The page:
In prior art practice, once the medication is properly stored in a sterile syringe/cannula assembly, it is administered to the patient by removing the cannula cap and puncturing the patient's skin for either intravenous or intramuscular injection. The needle is then withdrawn from the patient. The used needle, which is still attached to the syringe, is recapped for proper disposal.
Recapping the cannula involves a substantial chance of accidental puncture with the contaminated cannula because the opening of the protective cap is small (about 1/4" in diameter). The probability of accidental puncture is increased because the cap is held in one hand and the syringe in the other, and the hand holding the cap must make the same relative movement toward the scarf which is used to puncture the skin. If the tip of the cannula misses the opening of the cap, puncture of the fingers holding the cap can easily occur. In the past, such punctures were of concern because of hepatitis. With the onset of the acquired immune deficiency syndrome (AIDS), the puncture wound from a contaminated cannula exposes personnel to the risk of contracting AIDS, an even deadlier disease.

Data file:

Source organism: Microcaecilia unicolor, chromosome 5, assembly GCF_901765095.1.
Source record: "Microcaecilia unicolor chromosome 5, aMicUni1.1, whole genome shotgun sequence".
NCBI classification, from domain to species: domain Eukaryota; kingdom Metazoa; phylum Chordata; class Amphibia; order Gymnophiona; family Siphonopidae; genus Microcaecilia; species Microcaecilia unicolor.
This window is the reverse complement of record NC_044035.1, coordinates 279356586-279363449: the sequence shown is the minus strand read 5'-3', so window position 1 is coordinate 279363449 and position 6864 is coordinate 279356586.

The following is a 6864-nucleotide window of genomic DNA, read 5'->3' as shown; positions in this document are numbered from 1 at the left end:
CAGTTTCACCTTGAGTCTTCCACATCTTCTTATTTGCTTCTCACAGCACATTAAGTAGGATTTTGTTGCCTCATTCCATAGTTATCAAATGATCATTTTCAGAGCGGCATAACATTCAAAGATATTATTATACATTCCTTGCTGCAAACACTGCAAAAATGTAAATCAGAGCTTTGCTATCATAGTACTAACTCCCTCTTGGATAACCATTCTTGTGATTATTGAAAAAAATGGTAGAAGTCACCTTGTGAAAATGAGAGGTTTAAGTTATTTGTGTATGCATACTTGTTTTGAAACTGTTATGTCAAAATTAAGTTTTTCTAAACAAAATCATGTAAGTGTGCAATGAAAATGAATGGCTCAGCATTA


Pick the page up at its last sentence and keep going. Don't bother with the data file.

Many attempts have been made to solve the problem of accidental puncture by providing a protective sheath which covers the cannula after it is used. Examples of such attempts are shown in U.S. Pat. No. 4,702,738, issued Oct. 27, 1987, to Spencer; U.S. Pat. No. 4,737,144, issued Apr. 12, 1988, to Choksi; and U.S. Pat. No. 4,743,233, issued May 10, 1988, to Schneider. The disadvantage of these prior art sheaths is that they require specially-constructed syringes.